In his current “Life in Christ” column – which is always worth reading, the Orthodox priest and exegete John Breck responds to a question that is unfortunately more often brushed aside with a smile than actually answered: How do we take the first chapters of Genesis seriously without taking them literally and having to commit ourselves to some form of creationism? In his response, Fr Breck mentions the icon of Christ’s descent into Sheol; the above example happens to be from 14th century Pskov.
Fr Breck writes:
Before we can consider the way we should read the story of Adam and Eve, we need to return to a point we have made before in this space. In today’s culture, we tend to confuse truth with fact. If a particular event could, at least in principle, have been tape-recorded or photographed, then we consider it to be true. This, though, is a very limited understanding of “truth.” It would exclude from the realm of truth such realities as love and spiritual longing, since these cannot be empirically verified. It would exclude all that occurs on the macro cosmic scale, where the laws of Euclidian geometry no longer apply (curved space, black holes); as it would much that occurs in the nanosphere, where conventional notions of time, space and material reality no longer hold (the uncertainty principle of quantum mechanics, antimatter). It would also exclude faith. We can bear witness to our belief and to its content, but we cannot prove that we actually believe or that the content of our belief is real or true. Truth transcends fact in many ways. This is particularly evident in biblical narratives such as Jesus’ (non-historical) parables and in the story of Adam and Eve.
The primary questions in dealing with the story recounted in Genesis 2-3 are these: what was the intention of the biblical writer (considered traditionally to be Moses) in composing the story, and what was God’s purpose in inspiring that writer to formulate the story as he did?
Did the biblical writer himself consider the story of Adam and Eve to be “factual”? He certainly considered it to be “true,” insofar as it speaks eloquently about God’s creative activity in bringing humankind into existence, man’s rebellion against God’s will, and the suffering of human persons in their estrangement from God, their life “outside of Paradise.” Militating against a purely literal reading of the passage, however, are elements of the story such as Adam molded by God’s hands “of dust from the ground,” the image of God as a gardener who “plants a garden in Eden,” the formation of woman from man’s rib, the “sound of the Lord God walking in the garden,” the clothing of Adam and Eve with “garments of skin,” and the simultaneous existence of other people “in the land of Nod, east of Eden.” This anthropomorphic image of God, together with logical inconsistencies in the narrative, require interpretation, as the Fathers of the Church well knew. As the Fathers also made clear, the entire narrative is to be understood in the technical sense as historical mythology: not a “fable,” a made-up folk-tale, but a narrative element of Israel’s sacred history that speaks of the ineffable interaction between God and His human creatures, a relationship that can best be described by symbolic language. (Consider, for example, the Hebrew terms ’adam, ’adama, which signify “man” / ”earth”; and ‘eden, which means “bliss,” “delight,” a virtual synonym of “Paradise,” as in Isa 51:3; Ezek 28:13; 31:9,15-18, where the underlying mythological element is quite evident.)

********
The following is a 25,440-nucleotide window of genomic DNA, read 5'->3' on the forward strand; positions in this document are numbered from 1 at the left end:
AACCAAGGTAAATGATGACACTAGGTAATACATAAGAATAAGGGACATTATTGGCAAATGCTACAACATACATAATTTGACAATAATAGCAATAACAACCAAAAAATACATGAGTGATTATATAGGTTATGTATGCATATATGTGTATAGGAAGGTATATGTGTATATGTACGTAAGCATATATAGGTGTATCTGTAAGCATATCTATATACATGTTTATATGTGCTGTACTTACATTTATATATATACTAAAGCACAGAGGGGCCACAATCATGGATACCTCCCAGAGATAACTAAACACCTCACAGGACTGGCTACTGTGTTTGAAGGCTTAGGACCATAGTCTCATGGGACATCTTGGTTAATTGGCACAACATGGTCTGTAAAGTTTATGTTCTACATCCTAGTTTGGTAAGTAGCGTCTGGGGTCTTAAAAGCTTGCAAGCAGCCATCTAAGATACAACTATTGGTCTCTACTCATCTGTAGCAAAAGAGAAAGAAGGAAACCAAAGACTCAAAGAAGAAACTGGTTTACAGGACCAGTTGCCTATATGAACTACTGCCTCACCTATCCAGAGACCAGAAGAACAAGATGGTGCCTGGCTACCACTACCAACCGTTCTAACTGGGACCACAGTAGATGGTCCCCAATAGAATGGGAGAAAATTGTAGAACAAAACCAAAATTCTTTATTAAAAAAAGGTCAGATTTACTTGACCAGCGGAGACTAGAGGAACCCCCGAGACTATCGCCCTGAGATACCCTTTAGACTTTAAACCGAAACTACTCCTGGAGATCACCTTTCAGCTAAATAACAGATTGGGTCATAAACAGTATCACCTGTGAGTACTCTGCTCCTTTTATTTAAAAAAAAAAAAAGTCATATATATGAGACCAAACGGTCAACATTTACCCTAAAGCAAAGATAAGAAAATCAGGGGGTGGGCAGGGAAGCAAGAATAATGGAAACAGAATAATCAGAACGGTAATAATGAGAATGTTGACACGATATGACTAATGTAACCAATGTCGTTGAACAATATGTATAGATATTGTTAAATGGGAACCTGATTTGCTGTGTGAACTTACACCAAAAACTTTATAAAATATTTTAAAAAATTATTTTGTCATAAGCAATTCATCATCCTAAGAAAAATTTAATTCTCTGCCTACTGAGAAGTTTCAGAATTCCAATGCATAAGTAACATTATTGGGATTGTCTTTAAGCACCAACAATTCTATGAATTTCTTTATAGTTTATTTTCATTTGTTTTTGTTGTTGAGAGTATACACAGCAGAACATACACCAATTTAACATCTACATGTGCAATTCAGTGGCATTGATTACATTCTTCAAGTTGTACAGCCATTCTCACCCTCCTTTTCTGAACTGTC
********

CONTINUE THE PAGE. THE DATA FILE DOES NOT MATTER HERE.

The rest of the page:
We cannot know the mind of the biblical author, of course. But it seems likely that he developed the story of Adam and Eve (on the basis of ancient oral tradition) as a kind of “etiological parable”: a story that explains, via mythological imagery, the activity of God from the creation of the world to specific realities and experiences in our daily life. His aim was to answer questions such as these: How did man and woman come to be? Why is there human sin and why is there death? Why do women suffer pain in childbirth, and why do men have to labor by the sweat of their brow in order to provide life’s essentials?
This suggests the motive behind the inspirational work of the Spirit in guiding composition of the biblical narrative. By means of the story of Adam and Eve, God reveals Himself as Creator, Judge and Redeemer, who has supreme authority over life and death. His purpose is not thwarted by human sin or demonic influence, a point made clear not only by events in the garden, but also by His protection of Cain. Preserved by a divine mark, this fratricidal son of Adam becomes a prophetic image of the people of Israel, also sinful, also rebellious, yet also loved and preserved by the covenantal Lord against all who would destroy them.
The story of Adam and Eve is in fact the story of each one of us. Because of our own rebellion, we have been expelled from Paradise, and a flaming sword now bars us from the life of beauty, peace and joy for which God fashioned us. In our garments of skin, we wander the earth, longing to rediscover and reenter the Garden in which and for which we were created.
The true end and fulfillment of the Genesis story is articulated most eloquently by the paschal icon of Christ’s descent into Sheol. While His body reposes in another garden, the Son of God, the Second Adam, penetrates the realm of the dead, to liberate us from the power of death that holds us in bondage and exile. There He grasps the hands of Adam and Eve, and with them He embraces each of us, to raise us with Himself and restore us to full communion with the God of Life and Love. The final meaning of this story, then, is summed up in the simple yet profound words of St Ephrem the Syrian: “Adam’s Lord came out to seek him; / He entered Sheol and found him there, / then led and brought him out / to set him once more in Paradise”